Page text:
Fiction Favorites March/April Edition

The past couple of months have been AWESOME in the reading department! I've only slowed a little so really hoping to keep this streak alive. Wish me luck!

Here are a few of my favorite fiction titles from March & April:

Girl at War by Sara Nović

Ana Jurić is just ten years old when the civil war in Yugoslavia forces her family and neighbors to routinely visit the bomb shelters near her home. Once an emergency forces her mother, father, and young sister to cross into Bosnia, Ana finds herself alone, and is soon recruited as a child soldier. Snippets of this life are told through the lens of 20-year-old Ana, a student at NYU, as she faces her past and returns to her homeland.

First, I was shocked by how little I knew of the war in this region considering it occurred in the early 90s. As Ana's character is close in age to me, during a very real event in recent history, I felt the rawness of it all more acutely. I found myself weeping at heart-wrenching passages that made it come alive. I couldn't stomach reviewers who criticized Ana's character's withdrawal and habit of not sharing any information from her past when it would seem so paralyzing to have lived through something of that magnitude. Definitely a novel I'll remember for years to come. (4 stars)

Rush Oh! by Shirley Barrett

Told from the perspective of the young matriarch of a whaling dynasty in Australia in the late 19th century, Rush Oh! is the perfect blend of literary and historical fiction.

Absolutely loved this novel. It's intelligent, hilarious, and just such a great example of historical storytelling. I 'll admit that I was so sad to see this absent from the Bailey's shortlist. (4 stars)

Jane Steele by Lyndsay Faye

More of a story inspired by Charlotte Brontë's Jane Eyre than retelling, Jane Steele follows the life of a forsaken, yet strong-willed woman during the Victorian period in England. A self-confessed murderess, Jane's unfortunate circumstances place her in precarious positions time after time, and are sure to catch up with her in the end. Interesting characters and brilliant cultural references, Jane Steele was fun! (4 stars)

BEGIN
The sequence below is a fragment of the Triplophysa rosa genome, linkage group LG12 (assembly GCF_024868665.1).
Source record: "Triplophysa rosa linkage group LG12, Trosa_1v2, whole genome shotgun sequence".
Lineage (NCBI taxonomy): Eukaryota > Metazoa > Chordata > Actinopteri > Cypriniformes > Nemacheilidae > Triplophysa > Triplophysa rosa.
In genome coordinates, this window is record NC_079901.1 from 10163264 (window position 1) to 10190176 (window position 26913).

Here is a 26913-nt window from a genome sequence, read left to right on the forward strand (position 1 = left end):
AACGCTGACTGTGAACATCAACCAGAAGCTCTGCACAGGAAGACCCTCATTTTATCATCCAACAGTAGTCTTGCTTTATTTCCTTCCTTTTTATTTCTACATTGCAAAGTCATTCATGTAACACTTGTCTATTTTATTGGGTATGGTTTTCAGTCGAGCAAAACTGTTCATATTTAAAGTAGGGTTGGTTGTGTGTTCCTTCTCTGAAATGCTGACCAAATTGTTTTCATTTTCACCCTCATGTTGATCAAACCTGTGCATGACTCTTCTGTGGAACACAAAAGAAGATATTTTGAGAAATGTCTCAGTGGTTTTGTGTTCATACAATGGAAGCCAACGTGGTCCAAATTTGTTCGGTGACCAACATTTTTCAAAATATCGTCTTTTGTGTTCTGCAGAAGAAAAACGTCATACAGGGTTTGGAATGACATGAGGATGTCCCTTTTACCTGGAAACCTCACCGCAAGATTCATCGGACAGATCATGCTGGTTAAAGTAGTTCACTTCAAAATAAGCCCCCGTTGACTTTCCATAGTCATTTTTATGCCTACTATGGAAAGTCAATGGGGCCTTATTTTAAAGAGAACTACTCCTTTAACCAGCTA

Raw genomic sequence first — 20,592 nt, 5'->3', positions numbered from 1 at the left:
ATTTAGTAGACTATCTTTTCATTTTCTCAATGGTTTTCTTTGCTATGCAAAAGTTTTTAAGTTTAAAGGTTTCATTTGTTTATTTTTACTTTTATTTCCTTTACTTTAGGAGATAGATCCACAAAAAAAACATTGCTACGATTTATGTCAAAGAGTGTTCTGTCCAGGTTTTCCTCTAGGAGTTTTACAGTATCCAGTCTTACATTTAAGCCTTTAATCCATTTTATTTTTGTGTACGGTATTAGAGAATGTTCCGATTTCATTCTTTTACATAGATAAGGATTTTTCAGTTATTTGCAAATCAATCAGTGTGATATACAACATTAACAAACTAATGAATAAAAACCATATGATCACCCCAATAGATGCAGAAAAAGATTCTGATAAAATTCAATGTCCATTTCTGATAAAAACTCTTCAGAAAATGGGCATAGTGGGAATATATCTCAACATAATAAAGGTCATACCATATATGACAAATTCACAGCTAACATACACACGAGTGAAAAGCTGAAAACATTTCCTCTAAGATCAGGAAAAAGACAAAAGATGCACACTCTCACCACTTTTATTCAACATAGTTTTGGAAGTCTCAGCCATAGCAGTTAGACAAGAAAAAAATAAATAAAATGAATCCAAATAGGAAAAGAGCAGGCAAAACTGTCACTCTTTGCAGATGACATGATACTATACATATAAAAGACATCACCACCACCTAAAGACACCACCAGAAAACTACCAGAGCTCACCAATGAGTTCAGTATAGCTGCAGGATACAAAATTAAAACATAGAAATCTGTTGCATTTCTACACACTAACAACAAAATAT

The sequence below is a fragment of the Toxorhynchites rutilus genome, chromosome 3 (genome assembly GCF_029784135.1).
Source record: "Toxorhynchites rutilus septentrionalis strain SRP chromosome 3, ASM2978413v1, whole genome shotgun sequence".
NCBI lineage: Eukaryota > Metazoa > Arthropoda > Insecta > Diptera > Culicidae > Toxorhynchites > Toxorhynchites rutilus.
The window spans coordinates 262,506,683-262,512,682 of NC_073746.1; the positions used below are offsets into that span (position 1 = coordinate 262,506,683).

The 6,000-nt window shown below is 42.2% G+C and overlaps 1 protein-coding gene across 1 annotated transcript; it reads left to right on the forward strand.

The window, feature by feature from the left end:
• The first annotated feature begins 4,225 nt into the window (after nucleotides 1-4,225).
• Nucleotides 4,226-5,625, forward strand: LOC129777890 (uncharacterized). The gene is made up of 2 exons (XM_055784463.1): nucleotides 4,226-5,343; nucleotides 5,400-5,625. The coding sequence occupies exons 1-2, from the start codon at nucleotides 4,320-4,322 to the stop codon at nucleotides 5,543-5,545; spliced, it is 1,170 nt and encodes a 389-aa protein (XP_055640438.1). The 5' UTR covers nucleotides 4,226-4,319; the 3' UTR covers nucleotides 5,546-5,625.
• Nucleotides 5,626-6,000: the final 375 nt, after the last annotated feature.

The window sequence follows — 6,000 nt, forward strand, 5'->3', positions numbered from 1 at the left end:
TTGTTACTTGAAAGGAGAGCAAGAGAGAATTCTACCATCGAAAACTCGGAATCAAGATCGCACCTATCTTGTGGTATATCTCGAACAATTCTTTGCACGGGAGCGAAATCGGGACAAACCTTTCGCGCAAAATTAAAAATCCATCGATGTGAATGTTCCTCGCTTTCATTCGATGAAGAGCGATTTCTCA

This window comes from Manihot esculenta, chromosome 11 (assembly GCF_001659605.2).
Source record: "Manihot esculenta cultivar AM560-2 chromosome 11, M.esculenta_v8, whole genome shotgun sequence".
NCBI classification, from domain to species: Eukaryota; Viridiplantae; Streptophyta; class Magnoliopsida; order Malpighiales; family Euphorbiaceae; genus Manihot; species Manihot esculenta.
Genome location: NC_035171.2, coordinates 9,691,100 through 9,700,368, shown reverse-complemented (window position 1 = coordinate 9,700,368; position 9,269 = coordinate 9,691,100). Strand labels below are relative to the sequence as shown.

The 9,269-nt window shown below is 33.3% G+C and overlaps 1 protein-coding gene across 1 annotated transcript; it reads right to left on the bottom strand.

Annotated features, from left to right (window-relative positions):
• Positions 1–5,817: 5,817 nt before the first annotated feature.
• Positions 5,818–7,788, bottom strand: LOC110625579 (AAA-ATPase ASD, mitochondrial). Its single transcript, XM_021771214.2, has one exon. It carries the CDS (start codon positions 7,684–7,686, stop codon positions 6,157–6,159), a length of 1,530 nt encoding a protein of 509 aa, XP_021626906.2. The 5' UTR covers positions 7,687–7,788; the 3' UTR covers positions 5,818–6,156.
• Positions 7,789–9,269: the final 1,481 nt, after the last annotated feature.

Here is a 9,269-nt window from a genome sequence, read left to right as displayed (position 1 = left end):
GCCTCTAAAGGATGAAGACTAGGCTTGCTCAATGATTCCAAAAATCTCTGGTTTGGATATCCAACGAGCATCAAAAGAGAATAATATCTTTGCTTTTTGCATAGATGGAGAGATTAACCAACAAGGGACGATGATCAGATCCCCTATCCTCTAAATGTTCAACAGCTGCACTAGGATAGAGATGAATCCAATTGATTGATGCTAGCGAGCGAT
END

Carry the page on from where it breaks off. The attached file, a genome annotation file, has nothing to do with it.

So, what's next?

I'm going to try to tackle ARCs on the ereader in anticipation of Summer/Fall releases. I've got my eyes on several that I'm beyond excited about: Marrow Island by Alexis Smith, Underground Railroad by Colson Whitehead, Yuki Chan in Bronte Country by Mick Jackson, Chronicle of a Last Summer by Yasmine El Rashidi.

Also, BEA is exactly one week from today and I cannot wait to meet so many of you beautiful souls!! 

What are you reading?


A Post: Mini Reviews of Recent Reads

This is a book blog, so I should probably say something about what I've read recently, right? The (sporadic) new posts on Mondays were designed to help me choose titles and then actually commit to reading them... Hopefully, this will push me to blog regularly, as well.

So, in the spirit, here are some mini reviews for your eyes:
I finished The Improbability of Love by Hannah Rothschild last month and walked away feeling a little disappointed. The novel had a fun premise: a lonely, thirty-something woman in London finds an old painting in a bric-a-brac shop and takes it home without realizing it's a great masterpiece. As the reader learns more about the painting, Rothschild introduces characters from around the globe, coming together to give the audience a view of the art world– the money, the corruption and scandal, and everything that makes the scene so exclusive.

While I found each bit really interesting, it seemed like there were too many elements competing to really tell a solid story. I often forgot who certain characters were because they wouldn't be mentioned for fifty pages or more.  Characters were sometimes too absurd to be taken seriously, and this really goes for most of the cast, so clearly built on ridiculous stereotypes that it often made me wince. I got the feeling that this was intentional but it just felt off. I must admit, however, that I LOVED the moment when the painting, itself, took over the story and revealed sordid stories of those who had owned it before (think Voltaire, Catherine the Great, Queen Victoria). It recently made the Bailey's longlist, so it's worth checking out, but didn't work for me. (2.5 stars)
Hilarious sketches about everyday life. Less about cats (as the title suggests) and more about the everyday experiences of being a human being in this day and age. I laughed until I cried so many times. Definitely recommend. (3.5 stars)